Wayne Rooney’s expected one-off England return for the friendly against the United States at Wembley is certain to raise eyebrows – and even prompt ridicule – in many quarters.
Rooney’s England career, which he initially ended with 119 caps and a record 53 goals, did have a low-key conclusion in a 3-0 win against Scotland in November 2016.
But, while the game on 15 November will raise money for the Wayne Rooney Foundation, there is a strong argument that giving the 33-year-old one last outing in an England shirt is an indulgence too far and cheapens the honour of winning a cap.
There will be the counter view that Rooney’s years of England service, which he ended with the formal announcement of his international retirement in August 2017, deserve a proper send-off in front of an appreciative home gallery.
Should it be, however, as a player in an England game, effectively reducing the status of the international to a testimonial fixture in all but name?
And, for all the arguments against, that is what it will be as a player who self-evidently was out of serious international form and consideration two years ago, and is now in the autumn of his career with DC United in Major League Soccer, is parachuted back into the team (however briefly) to officially pull down the curtain.
Rooney was arguably allowed to slip away from England without the fanfare he merited, but it is a major shift in policy and emphasis to allow a player whose international day was done years ago to say his goodbyes decorated in the Three Lions jersey.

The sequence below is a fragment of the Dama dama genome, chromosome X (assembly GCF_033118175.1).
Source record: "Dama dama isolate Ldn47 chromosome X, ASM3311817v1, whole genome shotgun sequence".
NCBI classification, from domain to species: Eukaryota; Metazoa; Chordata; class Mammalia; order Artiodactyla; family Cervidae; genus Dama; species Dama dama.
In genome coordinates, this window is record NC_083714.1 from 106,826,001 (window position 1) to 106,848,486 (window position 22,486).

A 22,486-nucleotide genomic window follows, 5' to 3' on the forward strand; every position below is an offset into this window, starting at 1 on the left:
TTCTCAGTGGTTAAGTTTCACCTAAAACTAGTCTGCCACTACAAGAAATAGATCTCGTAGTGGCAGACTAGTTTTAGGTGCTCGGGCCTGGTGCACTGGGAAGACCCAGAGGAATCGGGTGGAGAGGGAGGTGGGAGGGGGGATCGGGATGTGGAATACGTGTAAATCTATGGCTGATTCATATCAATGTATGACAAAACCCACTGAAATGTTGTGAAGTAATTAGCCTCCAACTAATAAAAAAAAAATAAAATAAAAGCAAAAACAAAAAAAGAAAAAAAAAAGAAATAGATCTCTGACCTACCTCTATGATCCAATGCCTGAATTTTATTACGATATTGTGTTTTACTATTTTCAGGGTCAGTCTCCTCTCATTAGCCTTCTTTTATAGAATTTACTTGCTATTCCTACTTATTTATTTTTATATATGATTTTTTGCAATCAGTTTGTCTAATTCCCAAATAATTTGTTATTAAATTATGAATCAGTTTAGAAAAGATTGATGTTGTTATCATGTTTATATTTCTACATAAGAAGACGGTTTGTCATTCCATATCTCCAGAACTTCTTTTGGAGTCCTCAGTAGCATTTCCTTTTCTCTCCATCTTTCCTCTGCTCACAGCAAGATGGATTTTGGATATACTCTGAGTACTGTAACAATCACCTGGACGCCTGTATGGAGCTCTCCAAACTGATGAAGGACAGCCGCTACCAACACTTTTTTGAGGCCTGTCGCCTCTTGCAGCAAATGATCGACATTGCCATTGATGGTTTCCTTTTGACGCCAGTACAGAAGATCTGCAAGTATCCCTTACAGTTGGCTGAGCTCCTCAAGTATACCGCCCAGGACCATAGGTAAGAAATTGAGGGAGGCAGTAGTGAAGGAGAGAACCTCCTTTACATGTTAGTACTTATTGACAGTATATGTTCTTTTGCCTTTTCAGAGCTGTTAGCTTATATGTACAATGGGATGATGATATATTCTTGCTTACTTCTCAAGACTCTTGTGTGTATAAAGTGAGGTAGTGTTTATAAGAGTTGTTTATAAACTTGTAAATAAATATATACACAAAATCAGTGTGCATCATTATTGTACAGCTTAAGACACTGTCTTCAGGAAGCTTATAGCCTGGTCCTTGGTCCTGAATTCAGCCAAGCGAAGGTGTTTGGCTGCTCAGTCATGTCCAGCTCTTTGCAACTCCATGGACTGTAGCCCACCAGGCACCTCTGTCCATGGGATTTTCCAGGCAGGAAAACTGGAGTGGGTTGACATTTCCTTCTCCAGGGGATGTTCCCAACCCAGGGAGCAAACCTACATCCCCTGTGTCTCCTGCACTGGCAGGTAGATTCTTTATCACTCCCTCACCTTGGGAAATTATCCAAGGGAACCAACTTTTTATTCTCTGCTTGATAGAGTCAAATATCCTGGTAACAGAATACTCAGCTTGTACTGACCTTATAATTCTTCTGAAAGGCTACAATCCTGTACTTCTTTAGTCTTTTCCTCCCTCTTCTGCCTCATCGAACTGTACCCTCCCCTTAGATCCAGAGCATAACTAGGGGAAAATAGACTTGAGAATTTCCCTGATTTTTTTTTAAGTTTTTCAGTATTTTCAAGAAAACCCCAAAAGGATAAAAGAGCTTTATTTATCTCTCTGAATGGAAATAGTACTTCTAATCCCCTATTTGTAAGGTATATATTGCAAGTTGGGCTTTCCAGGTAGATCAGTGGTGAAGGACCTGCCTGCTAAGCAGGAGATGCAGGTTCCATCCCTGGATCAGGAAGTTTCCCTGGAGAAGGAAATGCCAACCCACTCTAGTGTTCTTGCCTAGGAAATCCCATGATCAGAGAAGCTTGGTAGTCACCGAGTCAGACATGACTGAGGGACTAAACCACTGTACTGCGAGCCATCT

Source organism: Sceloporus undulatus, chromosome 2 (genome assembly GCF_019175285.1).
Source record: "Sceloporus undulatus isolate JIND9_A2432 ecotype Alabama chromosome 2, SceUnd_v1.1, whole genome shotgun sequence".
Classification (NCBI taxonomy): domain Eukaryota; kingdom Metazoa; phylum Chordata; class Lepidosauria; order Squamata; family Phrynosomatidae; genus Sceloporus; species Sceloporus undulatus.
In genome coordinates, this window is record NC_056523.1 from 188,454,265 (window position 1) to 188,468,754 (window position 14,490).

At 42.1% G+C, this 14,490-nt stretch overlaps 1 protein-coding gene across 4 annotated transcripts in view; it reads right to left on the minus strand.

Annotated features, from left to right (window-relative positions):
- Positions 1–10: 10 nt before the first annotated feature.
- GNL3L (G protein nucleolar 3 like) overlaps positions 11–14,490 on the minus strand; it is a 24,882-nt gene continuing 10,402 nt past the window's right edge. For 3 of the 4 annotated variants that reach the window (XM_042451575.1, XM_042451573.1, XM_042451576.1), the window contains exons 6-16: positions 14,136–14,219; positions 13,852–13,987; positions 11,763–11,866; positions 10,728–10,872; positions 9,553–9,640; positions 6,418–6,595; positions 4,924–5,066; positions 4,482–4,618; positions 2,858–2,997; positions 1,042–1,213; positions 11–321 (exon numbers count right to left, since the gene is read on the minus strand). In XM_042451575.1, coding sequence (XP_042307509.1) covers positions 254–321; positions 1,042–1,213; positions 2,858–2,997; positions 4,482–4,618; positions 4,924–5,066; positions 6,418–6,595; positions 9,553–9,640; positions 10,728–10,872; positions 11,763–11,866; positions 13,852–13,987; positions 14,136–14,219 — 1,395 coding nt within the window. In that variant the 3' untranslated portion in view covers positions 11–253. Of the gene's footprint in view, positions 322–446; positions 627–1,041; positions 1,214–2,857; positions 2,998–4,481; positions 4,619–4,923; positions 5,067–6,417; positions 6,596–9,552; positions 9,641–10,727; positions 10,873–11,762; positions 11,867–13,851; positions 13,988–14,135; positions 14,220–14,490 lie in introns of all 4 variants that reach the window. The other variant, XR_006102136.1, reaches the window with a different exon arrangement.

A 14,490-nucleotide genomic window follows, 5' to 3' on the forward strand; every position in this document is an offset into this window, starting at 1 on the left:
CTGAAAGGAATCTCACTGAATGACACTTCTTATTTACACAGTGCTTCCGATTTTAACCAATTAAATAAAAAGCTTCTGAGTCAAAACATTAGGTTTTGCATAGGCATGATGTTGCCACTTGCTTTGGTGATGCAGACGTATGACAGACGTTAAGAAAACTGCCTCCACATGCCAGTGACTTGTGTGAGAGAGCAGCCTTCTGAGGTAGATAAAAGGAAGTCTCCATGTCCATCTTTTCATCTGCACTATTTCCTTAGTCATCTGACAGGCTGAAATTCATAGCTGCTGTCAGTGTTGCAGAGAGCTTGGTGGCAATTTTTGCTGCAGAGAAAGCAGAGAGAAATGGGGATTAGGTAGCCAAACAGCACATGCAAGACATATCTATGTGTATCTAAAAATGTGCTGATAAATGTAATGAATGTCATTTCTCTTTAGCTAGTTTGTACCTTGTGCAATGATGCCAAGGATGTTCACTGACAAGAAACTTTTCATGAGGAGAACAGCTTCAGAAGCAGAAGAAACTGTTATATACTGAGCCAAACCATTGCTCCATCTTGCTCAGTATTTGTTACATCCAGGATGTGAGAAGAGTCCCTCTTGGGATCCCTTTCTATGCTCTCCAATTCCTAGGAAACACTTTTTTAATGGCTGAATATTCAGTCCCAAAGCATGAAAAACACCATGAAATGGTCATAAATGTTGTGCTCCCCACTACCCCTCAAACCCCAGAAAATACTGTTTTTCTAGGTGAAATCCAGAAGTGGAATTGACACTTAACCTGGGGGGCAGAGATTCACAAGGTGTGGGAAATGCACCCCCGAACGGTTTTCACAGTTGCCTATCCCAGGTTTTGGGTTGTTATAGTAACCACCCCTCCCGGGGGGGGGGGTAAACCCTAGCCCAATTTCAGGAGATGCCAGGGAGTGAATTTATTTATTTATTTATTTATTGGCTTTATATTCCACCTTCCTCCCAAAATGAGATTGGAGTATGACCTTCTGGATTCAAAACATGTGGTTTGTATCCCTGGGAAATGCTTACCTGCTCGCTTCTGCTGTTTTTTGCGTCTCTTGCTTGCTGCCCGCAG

England manager Gareth Southgate has also been keen to give younger players an opportunity, and has complained about the amount of playing time his new generation have been getting.
No matter how ceremonial, does what effectively amounts to a testimonial appearance for Rooney in what is meant to be the new modern era after England’s unlikely achievement of reaching the World Cup semi-final seriously chime with this fresh, new-blood approach?
This is the argument of realism. Others will be pleased there is still a place for such sentimental gestures amid the hard-nosed environment of international football.
Rooney was unfailingly loyal to England, shouldering the heaviest burden and much of the worst criticism when things went wrong – as they did many times in an international career that never hit the heights hoped for when he arrived on the scene as an 18-year-old at Euro 2004 in Portugal.
But he never shirked responsibility and was always the player opposition coaches spoke about and feared most when facing England.
Rooney’s many supporters will be delighted he will get the grand Wembley occasion against the United States; the question is whether he should be given the accolade accompanied by another England cap.
England are meant to be moving into a new age, leaving the past, its players and its under-achievements behind.
Rooney was an outstanding England player – his record stands as a monument to that – but is he actually worth a place in the current squad?
The answer to that was delivered a long time ago – of course not.
Is Southgate not better served using this friendly to give experience to the coming generation who may play a significant role in the qualifying campaign for Euro 2020?
Rooney will no doubt receive a warm Wembley ovation as he wins his 120th and final cap. He would have had he simply made an appearance on the pitch without taking part in the match itself.
This is a romantic, albeit charitable, gesture by the Football Association and Southgate that is sure to divide opinion.
Rooney deserves to see and hear the appreciation of England’s fans on the Wembley stage he graced – but the debate will centre on whether he deserves to while once more taking his place in the team.
Article credit: https://www.bbc.com/sport/football/46090194